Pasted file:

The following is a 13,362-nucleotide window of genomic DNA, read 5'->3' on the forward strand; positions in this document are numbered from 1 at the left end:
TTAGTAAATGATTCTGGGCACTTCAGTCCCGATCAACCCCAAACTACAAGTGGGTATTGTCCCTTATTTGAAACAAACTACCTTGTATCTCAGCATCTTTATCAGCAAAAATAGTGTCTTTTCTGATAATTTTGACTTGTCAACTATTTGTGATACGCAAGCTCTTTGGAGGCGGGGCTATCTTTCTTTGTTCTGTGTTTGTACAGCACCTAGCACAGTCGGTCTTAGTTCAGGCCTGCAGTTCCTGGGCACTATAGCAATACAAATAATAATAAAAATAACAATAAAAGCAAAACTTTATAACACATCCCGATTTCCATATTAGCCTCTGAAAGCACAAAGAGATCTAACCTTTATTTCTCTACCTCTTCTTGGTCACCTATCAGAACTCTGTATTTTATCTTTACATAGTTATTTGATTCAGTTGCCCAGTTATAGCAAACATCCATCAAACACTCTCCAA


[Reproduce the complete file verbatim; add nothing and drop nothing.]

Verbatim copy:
The following is a 13,362-nucleotide window of genomic DNA, read 5'->3' on the forward strand; positions in this document are numbered from 1 at the left end:
TTAGTAAATGATTCTGGGCACTTCAGTCCCGATCAACCCCAAACTACAAGTGGGTATTGTCCCTTATTTGAAACAAACTACCTTGTATCTCAGCATCTTTATCAGCAAAAATAGTGTCTTTTCTGATAATTTTGACTTGTCAACTATTTGTGATACGCAAGCTCTTTGGAGGCGGGGCTATCTTTCTTTGTTCTGTGTTTGTACAGCACCTAGCACAGTCGGTCTTAGTTCAGGCCTGCAGTTCCTGGGCACTATAGCAATACAAATAATAATAAAAATAACAATAAAAGCAAAACTTTATAACACATCCCGATTTCCATATTAGCCTCTGAAAGCACAAAGAGATCTAACCTTTATTTCTCTACCTCTTCTTGGTCACCTATCAGAACTCTGTATTTTATCTTTACATAGTTATTTGATTCAGTTGCCCAGTTATAGCAAACATCCATCAAACACTCTCCAA